Black decides he can't mate after all. This move was widely denounced, but that's a bit unfair. [Indeed, Tartakower and du Mont claimed this move lost the game.] Black still has a winning position in the endgame. But a quiet alternative such as 24...Kb8 would serve much better.
After 26. Bd3!
Black may have been counting on winning the d-pawn after 26…Bf6 (or inflict 27. d5 Bxc3+ damage). But because 26…Nxd4? loses to 27. Bxd4 Rxd4 28. Bxf5+, White buys time for Nd2 and f3-f4!
White has gotten past about-to-lose – but he should still lose eventually. Trading bishops is still the smoothest win, e.g. 27…Rhe8! 28. Kf1 Na4 29. Rb1 Be3!.
After 31. Kf1
White signals that he has survived. This move says that he can just try to improve the placement of his pieces (Nd4-e6) and wait for Black to prove that he is winning.
Tarrasch didn’t respond well when confronted with unexpected obstacles. His best games were linear – an opening advantage grew logically and steadily until, by move 30 or 35, it had become overwhelming.
In this game his edge was growing until move 22 or so and seemed to be only a few good moves away from becoming unstoppable. But now he sees he’ll need more than a few good moves. He needs a pawn-break, eitehr from …b5 or …c6. And he sees that 31…c6 can be answered by 32. d6!, after which 32…Rxd6 33. c5 Rxd3 is dubious (34. Rdxd3 Nbd5 35. Bd4).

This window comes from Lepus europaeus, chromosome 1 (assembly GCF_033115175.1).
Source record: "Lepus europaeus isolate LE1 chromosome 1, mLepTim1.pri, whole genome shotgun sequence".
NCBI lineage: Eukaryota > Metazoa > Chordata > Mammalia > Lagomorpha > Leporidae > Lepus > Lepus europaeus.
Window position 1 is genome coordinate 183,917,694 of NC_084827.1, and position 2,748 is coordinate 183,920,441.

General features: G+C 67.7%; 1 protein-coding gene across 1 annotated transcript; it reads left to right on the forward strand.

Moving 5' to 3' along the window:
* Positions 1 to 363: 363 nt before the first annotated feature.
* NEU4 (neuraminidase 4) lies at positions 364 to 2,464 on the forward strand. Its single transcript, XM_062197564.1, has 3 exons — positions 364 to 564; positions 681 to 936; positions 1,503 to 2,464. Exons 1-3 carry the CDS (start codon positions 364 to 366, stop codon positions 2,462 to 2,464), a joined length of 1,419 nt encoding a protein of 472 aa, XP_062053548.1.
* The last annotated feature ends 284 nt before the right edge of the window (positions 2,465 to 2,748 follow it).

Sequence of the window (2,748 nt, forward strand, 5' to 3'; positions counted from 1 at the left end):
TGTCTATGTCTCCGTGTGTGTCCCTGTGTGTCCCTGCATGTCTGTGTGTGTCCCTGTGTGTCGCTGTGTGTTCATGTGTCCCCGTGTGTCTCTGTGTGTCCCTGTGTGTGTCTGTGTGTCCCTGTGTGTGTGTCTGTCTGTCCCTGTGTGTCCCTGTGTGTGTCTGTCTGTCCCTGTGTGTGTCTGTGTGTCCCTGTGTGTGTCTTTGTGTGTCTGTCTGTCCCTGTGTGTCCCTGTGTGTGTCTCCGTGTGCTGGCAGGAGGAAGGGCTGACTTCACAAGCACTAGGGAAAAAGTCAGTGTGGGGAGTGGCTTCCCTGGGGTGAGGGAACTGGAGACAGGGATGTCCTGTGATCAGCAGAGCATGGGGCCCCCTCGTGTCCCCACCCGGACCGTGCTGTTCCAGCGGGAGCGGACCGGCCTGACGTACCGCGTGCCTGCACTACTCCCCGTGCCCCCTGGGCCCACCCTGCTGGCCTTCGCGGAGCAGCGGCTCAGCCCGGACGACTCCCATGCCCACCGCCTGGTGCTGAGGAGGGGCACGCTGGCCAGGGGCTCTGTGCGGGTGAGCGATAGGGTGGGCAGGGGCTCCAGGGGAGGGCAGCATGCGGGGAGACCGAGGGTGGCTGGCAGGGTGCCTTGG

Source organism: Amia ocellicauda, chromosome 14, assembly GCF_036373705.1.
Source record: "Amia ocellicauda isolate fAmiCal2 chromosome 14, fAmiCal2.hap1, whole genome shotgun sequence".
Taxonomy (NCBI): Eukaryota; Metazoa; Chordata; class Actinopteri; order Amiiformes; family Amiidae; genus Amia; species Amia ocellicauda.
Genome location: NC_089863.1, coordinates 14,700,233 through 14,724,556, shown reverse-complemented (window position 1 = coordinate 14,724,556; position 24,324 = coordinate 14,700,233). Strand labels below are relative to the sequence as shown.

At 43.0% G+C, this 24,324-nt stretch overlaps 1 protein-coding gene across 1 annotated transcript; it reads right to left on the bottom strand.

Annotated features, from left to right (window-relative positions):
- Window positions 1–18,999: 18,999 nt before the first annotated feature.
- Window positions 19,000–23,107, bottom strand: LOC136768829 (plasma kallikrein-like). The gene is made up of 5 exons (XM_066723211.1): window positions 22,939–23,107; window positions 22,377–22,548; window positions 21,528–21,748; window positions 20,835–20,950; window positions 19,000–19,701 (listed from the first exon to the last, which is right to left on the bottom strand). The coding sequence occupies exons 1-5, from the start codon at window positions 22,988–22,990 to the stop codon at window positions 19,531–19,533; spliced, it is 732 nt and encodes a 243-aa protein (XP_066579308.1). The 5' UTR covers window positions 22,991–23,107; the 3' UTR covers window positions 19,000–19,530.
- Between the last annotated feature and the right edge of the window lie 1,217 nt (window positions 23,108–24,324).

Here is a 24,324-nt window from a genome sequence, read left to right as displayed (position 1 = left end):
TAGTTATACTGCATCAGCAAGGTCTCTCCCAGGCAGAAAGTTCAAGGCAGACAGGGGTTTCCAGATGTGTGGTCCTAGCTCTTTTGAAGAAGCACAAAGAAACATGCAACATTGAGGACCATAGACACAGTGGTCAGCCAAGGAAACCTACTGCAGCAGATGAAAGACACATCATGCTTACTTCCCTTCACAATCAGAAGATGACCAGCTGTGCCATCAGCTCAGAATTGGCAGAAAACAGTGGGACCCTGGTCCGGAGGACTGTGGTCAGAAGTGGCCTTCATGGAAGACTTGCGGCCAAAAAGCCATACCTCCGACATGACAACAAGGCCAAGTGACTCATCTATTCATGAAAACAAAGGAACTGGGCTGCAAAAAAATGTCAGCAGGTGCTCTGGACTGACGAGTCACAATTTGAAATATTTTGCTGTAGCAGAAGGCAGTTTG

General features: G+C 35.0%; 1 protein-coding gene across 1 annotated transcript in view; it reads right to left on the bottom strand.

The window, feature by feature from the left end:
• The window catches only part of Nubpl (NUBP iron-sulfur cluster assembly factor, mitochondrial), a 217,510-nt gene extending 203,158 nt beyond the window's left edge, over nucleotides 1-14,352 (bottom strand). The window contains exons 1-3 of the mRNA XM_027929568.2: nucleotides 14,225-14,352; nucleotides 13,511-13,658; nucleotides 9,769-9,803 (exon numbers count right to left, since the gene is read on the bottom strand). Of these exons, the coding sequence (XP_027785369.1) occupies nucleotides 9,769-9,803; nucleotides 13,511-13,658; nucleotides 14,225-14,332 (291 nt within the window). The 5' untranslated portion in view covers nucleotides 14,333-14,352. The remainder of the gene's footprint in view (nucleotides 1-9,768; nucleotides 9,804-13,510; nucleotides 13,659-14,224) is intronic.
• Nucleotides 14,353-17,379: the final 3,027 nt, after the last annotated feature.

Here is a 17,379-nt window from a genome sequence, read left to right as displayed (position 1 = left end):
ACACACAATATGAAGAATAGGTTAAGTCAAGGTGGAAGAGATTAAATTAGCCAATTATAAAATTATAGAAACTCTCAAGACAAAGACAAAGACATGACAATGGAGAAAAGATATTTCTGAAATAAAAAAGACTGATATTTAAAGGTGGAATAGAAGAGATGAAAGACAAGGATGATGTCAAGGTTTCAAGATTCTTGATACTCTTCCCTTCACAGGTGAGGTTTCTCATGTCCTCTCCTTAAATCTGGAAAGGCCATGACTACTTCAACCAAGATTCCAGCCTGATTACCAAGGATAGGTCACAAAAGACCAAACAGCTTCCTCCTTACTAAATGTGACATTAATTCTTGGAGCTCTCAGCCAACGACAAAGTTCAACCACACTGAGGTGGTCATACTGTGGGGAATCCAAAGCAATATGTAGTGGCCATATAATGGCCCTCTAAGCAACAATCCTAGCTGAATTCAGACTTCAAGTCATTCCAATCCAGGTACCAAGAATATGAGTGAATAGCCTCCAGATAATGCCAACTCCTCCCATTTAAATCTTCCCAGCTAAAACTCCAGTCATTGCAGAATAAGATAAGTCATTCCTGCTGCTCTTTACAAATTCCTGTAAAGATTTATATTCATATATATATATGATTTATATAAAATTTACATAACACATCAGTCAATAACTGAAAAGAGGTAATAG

Nevertheless 31…Na4! and 32…c6 would get him closer to a win, e.g. 32. Nd4 c6 33. Ne6 Nb2.
Black insists. He would still have a serious edge after 32…Nb6 33. Nd4 Na4 or 32…Nd6 and …Ne4. For example, 32….Nb6 33. Nd4 Ne4 34. Bxe4 fxe4 35. Ne6 Rd7 36. Re3 Nf5! and then 37. Rxe4 h3 38. Kg1 Nd6.
Black loses this game because he is too concerned with keeping his material edge. The tide turns after 34…Kc7 35. Nd4 Bxd4 36. Bxd4 Rh7 37. Be5+ Kd8 38. Rb8, intending 39. d6 and wins. But Black could save himself wth the 36….cxd5! exchange sacrifice.
After 35. Nd4! Bxd4?!
White has an attack, but it can be handled by 35….Rd7 36. Nxc6 Nxc6 37. dxc6 Rc7.
A knight on b7 is always bad, Tarrasch might have said. It was widely believed that White still has a clear advantage after 38….Ne4 39. Bxe4 fxe4 40. Rhb3 followed by Rb8+ or Rb7.
But the simple 40…a5 holds because of 41. Rb7 cxd5 42. Bb8 Nf5! and then 43. Rxh7 Rxb8, when Black can again think about winning.
No better is 39. d6 because of 39…Nd2+ 40. Ke2 Nxb1 41. dxe7 Rxe7 42. Bxb1 g5.
After 40. Rc1
After his minor errors at moves 24,, 27, 34 and 35 and the major ones at moves 32 and 38, Black’s position has fallen into the can-lose category. Some observers felt it was much worse than that. Teichmann though Black was “hopelessly lost” three moves ago.
But this is the decisive error. It’s common sense, Lasker might say, that Black should use his badly placed knight (40…Na5!) rather than reposition the other one.
After 44. Rce1!
The rooks rule (44….Rd8 45. Re7!).
Black is also lost after 45. Nd8 46. Re8 Kb8 (47. Rxf8 Rxf8 48. Re8).>